Ph.D. in Education, 2012
School of Education
September 1, 2008
Moving Students from High School to College is at the Top of Erik Ruzek’s Agenda
How to move more low-income, first generation, and minority students from high school to college is the issue that Erik Ruzek is focusing on in his graduate studies. After working as an admissions counselor at UC Riverside and Cal State East Bay, Erik recognized that there were significant numbers of students in high schools who were not making the transition to college. Or, if these educationally underserved students were going to college, it was often at a community college where, unless they had good guidance and support, they often “got stuck”. This recognition was accompanied by a desire to understand and aid in efforts toward solving the problem.
Erik has focused his research on K-16 approaches to education policymaking. K-16 theory proposes that substantive engagement between K-12 and higher education is the only way to ensure that the 85-90% of high school students who self-report that they want to go to college actually do. K-16 offers a comprehensive set of policy prescriptions designed to align often disparate K-12 and higher education systems such that they work collaboratively in not only helping students to achieve their higher education aspirations, but also simultaneously reforming education in the process.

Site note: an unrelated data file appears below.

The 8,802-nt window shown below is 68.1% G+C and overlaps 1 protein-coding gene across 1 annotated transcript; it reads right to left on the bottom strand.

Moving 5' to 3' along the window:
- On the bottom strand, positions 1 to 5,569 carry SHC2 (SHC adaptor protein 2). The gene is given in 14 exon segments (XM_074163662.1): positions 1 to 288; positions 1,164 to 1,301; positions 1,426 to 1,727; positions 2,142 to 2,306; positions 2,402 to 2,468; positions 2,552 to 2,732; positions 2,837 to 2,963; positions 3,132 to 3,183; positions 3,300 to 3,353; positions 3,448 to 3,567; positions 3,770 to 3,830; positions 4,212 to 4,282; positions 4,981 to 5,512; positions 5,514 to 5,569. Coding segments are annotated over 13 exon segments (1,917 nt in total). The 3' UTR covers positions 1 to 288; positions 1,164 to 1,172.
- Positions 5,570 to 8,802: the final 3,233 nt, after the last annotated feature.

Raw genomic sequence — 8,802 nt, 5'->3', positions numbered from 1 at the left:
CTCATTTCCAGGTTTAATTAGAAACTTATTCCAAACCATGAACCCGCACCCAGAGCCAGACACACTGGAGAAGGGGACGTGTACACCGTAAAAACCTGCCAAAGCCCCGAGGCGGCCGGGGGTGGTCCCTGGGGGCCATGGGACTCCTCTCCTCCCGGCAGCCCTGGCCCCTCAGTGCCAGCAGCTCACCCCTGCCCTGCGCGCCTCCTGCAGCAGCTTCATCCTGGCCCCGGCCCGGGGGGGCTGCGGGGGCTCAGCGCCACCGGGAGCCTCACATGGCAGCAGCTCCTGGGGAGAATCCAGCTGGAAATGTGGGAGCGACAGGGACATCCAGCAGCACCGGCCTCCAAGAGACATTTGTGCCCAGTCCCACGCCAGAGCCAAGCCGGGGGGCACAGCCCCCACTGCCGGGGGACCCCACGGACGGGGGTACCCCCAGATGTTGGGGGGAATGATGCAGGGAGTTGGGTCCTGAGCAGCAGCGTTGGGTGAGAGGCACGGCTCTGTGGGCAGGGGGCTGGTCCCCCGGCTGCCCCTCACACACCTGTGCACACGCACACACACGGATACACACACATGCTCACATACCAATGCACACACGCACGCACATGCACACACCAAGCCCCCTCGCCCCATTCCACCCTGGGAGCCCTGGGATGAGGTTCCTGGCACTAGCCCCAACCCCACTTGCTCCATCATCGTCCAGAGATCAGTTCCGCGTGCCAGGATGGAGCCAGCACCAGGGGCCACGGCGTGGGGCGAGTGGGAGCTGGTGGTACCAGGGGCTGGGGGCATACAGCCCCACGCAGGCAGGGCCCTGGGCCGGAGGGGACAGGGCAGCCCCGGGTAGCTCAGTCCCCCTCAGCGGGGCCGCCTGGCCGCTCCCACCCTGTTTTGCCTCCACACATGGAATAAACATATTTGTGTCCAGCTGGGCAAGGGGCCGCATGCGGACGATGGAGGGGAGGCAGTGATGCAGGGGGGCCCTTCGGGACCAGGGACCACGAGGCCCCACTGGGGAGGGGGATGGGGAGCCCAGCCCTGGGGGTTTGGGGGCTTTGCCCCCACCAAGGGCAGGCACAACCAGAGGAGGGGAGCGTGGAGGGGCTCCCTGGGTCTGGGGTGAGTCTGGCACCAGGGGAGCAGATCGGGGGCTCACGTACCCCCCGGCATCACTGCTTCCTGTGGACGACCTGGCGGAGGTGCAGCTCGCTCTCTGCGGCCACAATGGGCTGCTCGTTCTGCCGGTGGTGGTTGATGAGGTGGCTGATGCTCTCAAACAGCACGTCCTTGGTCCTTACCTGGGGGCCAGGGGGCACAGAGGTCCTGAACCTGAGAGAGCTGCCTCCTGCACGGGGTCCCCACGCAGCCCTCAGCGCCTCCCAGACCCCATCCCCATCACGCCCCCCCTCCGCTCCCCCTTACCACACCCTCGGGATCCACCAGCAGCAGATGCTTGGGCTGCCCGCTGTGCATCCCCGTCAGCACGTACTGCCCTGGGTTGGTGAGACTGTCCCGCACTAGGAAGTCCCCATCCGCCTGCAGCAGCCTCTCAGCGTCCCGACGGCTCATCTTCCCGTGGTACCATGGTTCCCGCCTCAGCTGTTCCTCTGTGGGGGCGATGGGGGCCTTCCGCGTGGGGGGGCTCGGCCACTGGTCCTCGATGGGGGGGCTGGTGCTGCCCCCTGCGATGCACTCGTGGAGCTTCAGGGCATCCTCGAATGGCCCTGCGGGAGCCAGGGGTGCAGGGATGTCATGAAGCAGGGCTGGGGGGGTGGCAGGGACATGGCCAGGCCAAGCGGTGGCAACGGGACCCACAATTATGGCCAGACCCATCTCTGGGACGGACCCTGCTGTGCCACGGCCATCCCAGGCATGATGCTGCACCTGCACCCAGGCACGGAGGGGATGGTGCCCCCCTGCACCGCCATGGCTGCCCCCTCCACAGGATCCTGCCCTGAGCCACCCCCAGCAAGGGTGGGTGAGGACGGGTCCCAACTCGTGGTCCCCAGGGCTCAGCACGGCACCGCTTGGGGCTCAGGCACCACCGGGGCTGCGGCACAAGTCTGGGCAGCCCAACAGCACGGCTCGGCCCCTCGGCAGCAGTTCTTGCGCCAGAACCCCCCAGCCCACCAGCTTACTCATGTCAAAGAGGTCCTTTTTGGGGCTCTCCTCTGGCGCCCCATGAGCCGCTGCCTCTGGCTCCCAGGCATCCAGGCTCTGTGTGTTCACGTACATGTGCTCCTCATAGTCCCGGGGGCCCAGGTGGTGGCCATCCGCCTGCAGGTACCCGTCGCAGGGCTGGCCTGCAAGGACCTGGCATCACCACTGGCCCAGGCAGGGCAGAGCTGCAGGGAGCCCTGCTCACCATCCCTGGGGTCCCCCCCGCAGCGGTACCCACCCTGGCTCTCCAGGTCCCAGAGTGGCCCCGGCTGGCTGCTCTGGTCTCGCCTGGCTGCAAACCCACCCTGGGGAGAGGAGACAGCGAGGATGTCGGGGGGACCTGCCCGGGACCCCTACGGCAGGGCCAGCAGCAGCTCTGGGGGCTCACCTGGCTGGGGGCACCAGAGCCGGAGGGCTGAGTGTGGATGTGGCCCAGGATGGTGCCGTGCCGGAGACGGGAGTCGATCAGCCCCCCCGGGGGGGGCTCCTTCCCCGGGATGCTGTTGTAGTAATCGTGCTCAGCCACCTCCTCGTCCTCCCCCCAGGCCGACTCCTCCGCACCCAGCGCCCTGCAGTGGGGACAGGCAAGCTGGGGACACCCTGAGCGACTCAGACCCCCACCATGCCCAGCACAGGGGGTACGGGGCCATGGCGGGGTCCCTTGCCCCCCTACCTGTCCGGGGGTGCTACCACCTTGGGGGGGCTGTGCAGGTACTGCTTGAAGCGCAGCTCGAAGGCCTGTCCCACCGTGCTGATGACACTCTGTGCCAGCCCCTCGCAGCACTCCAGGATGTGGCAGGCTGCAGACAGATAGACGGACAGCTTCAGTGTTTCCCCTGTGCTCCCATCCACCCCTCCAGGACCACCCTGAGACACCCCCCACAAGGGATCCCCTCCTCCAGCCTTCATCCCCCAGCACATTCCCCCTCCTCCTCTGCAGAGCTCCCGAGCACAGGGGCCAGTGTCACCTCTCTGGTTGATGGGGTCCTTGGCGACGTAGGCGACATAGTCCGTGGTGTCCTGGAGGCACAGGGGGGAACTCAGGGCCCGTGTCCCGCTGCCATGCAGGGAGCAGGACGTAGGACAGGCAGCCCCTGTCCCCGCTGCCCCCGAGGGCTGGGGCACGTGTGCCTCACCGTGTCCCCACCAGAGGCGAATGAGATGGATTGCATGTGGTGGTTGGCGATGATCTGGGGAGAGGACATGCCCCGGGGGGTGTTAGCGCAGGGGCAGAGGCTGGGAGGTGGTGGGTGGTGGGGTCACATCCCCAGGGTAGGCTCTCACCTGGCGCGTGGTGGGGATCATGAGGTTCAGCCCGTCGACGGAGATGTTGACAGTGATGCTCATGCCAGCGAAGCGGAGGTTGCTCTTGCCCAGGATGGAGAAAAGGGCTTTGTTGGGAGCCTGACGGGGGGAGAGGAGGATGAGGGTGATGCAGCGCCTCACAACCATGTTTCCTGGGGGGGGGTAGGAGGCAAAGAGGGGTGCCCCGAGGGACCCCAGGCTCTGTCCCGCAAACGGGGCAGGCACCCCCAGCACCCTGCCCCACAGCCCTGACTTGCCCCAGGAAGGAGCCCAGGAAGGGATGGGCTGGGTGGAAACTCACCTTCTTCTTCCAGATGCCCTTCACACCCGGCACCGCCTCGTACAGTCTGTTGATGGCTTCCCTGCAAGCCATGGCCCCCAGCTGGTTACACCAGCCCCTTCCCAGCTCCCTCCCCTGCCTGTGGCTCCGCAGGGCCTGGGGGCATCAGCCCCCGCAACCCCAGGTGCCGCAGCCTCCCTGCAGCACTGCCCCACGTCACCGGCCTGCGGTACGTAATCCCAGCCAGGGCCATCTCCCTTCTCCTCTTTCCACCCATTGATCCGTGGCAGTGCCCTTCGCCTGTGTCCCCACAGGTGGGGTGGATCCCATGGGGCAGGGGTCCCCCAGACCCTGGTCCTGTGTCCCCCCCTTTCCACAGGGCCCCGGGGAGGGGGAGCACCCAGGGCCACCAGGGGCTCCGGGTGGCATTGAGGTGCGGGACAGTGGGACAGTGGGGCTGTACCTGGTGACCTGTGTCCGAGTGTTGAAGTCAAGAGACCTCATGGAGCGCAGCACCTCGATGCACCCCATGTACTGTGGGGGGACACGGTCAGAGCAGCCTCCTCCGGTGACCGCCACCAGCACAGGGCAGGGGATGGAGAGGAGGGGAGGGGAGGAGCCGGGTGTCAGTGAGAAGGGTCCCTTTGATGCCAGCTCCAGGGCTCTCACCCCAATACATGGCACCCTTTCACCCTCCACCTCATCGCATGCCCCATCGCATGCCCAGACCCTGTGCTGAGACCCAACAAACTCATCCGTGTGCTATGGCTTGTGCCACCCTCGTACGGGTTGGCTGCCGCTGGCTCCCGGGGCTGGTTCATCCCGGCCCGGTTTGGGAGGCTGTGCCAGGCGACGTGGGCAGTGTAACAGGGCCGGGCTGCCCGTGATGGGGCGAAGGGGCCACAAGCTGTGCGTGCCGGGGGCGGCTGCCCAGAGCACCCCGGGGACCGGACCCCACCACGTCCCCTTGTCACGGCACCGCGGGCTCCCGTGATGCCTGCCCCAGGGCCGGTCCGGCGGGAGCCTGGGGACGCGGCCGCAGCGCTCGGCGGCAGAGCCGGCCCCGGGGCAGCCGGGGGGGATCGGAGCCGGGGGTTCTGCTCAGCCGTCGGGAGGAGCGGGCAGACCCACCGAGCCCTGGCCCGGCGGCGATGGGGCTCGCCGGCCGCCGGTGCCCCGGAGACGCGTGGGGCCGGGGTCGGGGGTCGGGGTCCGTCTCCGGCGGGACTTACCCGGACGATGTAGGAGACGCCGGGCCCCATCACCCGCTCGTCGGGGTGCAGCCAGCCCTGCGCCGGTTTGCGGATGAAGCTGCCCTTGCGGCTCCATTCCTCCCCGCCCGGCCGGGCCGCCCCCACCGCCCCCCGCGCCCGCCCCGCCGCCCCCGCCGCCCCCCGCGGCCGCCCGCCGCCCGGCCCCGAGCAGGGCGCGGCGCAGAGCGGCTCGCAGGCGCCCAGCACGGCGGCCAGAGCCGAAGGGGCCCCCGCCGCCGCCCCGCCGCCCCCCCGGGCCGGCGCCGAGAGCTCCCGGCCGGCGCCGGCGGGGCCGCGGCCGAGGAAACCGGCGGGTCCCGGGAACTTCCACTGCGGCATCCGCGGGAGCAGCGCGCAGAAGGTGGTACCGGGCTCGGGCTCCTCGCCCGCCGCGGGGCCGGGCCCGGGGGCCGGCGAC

To test the effectiveness of K-16 theory, Erik is currently conducting research on a 25-year K-16 Partnership in Santa Ana, California, a low-income, predominantly Latino city located northeast of UC Irvine. The Partnership is a collaboration between UCI, CSU Fullerton, Santa Ana College, and Santa Ana Unified School District. Looking at policies implemented during the Partnership’s history, Erik will be examining how this key K-16 strategy has affected Santa Ana high schools, student achievement, and college going rates. Erik is also working with his advisor, Assistant Professor Thad Domina, on a project to examine how 15 years of outreach efforts by the University of California has affected California high schools in key measures of achievement.
In the future, Erik plans to study K-16 policy-making throughout the US with an eye toward understanding what types of structures are most effective at producing the types of results one would expect, given K-16 theory.